The King family was on a mission trip in the Dominican Republic in September 2009 when they received devastating news: Their 16-year-old son, David, had been killed in car accident. Back home in the United States, Nicolette King grieved for her son and also for the underprivileged people she had met during her trip. Eight years later, King, 52, runs Seeds of Mustard, a ministry that was born from grief – and hope.
Q: How did Seeds of Mustard get started?
A: In the Dominican Republic we were meeting kids who were going to die because they couldn’t get to a hospital, even though it was 50 miles away, because they had no transportation and no money. We were there with a local lady trying to make a difference. When we got back to the hotel, we got a phone call that David had died. Back in the States, people started asking if we were going to set up a fund for him, and it just clicked. We’d set up a fund and send money to these kids.
Q: Why did you decide to open Thrift 2 Gift, a thrift store that serves as the retail arm of Seeds of Mustard, in 2010?
Never miss a local story.
A: Funding for the Dominican Republic kids initially came from David’s funeral. Getting people to continue giving probably would not have been successful. (My husband) George realized we needed a nonprofit that could sustain itself. One day George was praying about what was next for the ministry and felt that we needed to create a business that had a revenue stream. Our good friend ... suggested a thrift store.
Q: What were the initial challenges?
A: Space was definitely a challenge; we only had 2,000 square feet at first. Awareness was a challenge – getting our name out. Getting support. In the beginning, it was just a handful of people, just our good friends.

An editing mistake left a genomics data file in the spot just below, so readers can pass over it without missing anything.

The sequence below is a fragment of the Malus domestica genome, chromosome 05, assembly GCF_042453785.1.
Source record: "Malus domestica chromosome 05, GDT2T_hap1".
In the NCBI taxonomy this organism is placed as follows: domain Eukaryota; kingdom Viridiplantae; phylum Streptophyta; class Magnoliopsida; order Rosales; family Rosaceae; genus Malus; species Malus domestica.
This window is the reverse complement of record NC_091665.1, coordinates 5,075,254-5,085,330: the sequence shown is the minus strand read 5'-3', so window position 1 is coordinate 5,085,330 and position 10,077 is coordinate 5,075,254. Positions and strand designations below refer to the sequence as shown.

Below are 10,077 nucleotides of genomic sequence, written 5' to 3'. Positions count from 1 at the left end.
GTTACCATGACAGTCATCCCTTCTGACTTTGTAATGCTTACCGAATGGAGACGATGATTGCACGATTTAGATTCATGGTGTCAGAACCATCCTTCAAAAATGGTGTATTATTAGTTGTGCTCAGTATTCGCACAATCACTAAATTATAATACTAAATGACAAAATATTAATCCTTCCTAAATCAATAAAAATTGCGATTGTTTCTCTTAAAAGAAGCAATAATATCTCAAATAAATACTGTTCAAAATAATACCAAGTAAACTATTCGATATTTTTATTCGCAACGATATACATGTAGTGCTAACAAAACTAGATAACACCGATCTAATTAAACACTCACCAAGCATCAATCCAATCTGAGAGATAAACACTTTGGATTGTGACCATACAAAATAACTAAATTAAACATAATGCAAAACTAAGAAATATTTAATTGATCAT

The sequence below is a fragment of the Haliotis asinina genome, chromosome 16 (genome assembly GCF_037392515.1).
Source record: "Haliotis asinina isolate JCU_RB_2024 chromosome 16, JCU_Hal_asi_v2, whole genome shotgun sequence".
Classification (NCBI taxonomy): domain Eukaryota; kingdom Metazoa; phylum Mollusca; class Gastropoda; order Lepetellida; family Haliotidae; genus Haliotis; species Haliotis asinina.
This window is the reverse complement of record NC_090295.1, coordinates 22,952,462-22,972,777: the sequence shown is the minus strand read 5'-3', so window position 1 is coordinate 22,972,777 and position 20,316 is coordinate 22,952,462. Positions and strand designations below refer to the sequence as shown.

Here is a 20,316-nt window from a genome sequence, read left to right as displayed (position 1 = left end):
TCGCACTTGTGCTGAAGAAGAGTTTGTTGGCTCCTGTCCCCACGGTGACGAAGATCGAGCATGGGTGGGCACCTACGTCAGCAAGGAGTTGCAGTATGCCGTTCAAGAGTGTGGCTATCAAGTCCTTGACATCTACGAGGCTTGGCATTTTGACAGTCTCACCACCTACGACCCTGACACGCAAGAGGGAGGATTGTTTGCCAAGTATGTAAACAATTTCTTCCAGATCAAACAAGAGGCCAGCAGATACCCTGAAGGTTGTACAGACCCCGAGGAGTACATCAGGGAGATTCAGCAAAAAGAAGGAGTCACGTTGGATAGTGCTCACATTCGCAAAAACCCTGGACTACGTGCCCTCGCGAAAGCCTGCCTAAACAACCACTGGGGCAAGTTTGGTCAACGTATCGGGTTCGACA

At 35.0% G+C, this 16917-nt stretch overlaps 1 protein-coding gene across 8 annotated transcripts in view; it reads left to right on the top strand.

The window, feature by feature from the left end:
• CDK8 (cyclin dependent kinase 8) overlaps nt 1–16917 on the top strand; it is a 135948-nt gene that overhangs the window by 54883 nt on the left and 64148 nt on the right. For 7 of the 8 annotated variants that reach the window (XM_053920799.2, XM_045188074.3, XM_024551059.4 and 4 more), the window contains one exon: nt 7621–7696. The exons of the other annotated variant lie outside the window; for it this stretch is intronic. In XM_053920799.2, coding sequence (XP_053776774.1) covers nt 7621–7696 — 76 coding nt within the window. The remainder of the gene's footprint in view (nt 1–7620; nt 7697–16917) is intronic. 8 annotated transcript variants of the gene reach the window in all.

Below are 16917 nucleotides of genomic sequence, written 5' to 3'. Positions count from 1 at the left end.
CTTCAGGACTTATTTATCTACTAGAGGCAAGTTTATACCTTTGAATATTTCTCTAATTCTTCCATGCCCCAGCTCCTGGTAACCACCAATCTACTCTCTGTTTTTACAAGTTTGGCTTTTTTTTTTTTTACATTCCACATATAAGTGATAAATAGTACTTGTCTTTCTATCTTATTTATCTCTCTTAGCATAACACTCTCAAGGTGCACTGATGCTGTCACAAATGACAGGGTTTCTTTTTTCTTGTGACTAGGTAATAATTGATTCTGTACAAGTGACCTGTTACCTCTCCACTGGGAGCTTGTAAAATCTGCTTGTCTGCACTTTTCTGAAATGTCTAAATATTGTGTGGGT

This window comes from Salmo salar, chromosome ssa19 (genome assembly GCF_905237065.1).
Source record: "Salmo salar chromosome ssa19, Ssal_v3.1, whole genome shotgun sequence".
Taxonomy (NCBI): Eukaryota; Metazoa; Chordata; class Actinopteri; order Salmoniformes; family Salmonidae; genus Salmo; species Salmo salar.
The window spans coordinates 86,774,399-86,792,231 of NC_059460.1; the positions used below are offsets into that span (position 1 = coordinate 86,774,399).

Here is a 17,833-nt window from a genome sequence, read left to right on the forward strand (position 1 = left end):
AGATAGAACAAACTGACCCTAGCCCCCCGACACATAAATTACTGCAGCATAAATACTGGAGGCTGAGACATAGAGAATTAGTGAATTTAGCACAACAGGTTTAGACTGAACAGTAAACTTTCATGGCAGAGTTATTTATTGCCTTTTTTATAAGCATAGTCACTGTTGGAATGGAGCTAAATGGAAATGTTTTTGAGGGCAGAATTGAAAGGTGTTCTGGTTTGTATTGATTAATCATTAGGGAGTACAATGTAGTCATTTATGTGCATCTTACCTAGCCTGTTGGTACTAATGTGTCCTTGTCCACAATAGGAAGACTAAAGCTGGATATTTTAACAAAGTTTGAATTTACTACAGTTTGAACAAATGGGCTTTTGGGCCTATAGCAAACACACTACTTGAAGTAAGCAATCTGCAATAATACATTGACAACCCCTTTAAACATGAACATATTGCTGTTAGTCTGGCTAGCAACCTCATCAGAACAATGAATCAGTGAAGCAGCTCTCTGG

Q: Eight years later, what’s been the biggest surprise?
A: The volunteers, probably 75 percent, come from community service through the court system. A lot of times they’re really struggling. We assign a staff person to each (volunteer) to get to know them and, ultimately, we want to bring them to Christ because we’re a Christian ministry. But we also want to meet them where they are.
We had one guy who right when (President Donald) Trump shut down the borders and wouldn’t let people in ... his father ended up getting in a traffic stop and got arrested. We’ve been able to help this young man, not just mentally, but his family, help find him an attorney. We’ve had kids hooked on drugs, and we’ve had chances to sit down with them and their parents. Girls that have been cutting and talking about suicide. The ministry that happens within the store is something we had no idea would happen.
Q: What are some of the coolest items people donate?
A: Really old Coke bottles that will sell for $30 a bottle. Tons of designer items – Michael Kors, Coach and Louis Vuitton, all kinds of designer jeans. There’s a rage for older speakers and receivers. Guys love them. They sell in a day.
Q: What are some of the local and international projects you help fund?
A: There’s need everywhere. The Bible is pretty direct to help your neighbors and then to the ends of the Earth. One of the cool things we recently did is that we helped buy a bus for a school in India.
We have two big “gives” a year. We recently donated to Ship of Zion in downtown Raleigh to help support their efforts with the homeless population. Other groups are Veterans Helping Veterans, Church in the Woods and a variety of causes in the Philippines, Dominican Republic and India. Each year, we have been able to increase our giving as our revenues have increased.
Know someone who would make a good Tar Heel of the Week? Make a nomination at firstname.lastname@example.org.
Born: Aug. 17, 1965, in Germany
Organization: Seeds of Mustard Ministry, Thrift 2 Gift, 900 E. Chatham St., Cary (seedsofmustard.org)
Family: Husband, two teenage daughters, son who died in 2009
Hobbies: Loves painting cabinets and furniture